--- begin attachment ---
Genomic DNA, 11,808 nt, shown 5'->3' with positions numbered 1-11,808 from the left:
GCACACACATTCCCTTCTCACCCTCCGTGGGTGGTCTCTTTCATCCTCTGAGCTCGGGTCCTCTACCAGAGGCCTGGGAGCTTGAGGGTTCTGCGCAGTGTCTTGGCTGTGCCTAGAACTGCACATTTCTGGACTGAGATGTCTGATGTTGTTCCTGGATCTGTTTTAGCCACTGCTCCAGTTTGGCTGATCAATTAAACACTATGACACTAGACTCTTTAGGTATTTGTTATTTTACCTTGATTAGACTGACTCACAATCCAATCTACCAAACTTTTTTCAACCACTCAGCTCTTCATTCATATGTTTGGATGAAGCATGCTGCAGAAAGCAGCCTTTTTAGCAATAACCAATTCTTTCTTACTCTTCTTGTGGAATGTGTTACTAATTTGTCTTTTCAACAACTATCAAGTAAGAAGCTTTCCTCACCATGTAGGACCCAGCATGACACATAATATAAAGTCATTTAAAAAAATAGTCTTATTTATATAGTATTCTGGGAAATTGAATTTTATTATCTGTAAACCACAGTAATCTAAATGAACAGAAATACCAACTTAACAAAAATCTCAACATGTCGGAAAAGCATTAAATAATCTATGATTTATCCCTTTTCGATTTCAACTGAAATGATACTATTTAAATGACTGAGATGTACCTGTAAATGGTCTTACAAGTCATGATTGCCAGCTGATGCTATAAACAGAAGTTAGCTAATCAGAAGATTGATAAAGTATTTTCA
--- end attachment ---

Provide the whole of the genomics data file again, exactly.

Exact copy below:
Genomic DNA, 11,808 nt, shown 5'->3' with positions numbered 1-11,808 from the left:
GCACACACATTCCCTTCTCACCCTCCGTGGGTGGTCTCTTTCATCCTCTGAGCTCGGGTCCTCTACCAGAGGCCTGGGAGCTTGAGGGTTCTGCGCAGTGTCTTGGCTGTGCCTAGAACTGCACATTTCTGGACTGAGATGTCTGATGTTGTTCCTGGATCTGTTTTAGCCACTGCTCCAGTTTGGCTGATCAATTAAACACTATGACACTAGACTCTTTAGGTATTTGTTATTTTACCTTGATTAGACTGACTCACAATCCAATCTACCAAACTTTTTTCAACCACTCAGCTCTTCATTCATATGTTTGGATGAAGCATGCTGCAGAAAGCAGCCTTTTTAGCAATAACCAATTCTTTCTTACTCTTCTTGTGGAATGTGTTACTAATTTGTCTTTTCAACAACTATCAAGTAAGAAGCTTTCCTCACCATGTAGGACCCAGCATGACACATAATATAAAGTCATTTAAAAAAATAGTCTTATTTATATAGTATTCTGGGAAATTGAATTTTATTATCTGTAAACCACAGTAATCTAAATGAACAGAAATACCAACTTAACAAAAATCTCAACATGTCGGAAAAGCATTAAATAATCTATGATTTATCCCTTTTCGATTTCAACTGAAATGATACTATTTAAATGACTGAGATGTACCTGTAAATGGTCTTACAAGTCATGATTGCCAGCTGATGCTATAAACAGAAGTTAGCTAATCAGAAGATTGATAAAGTATTTTCA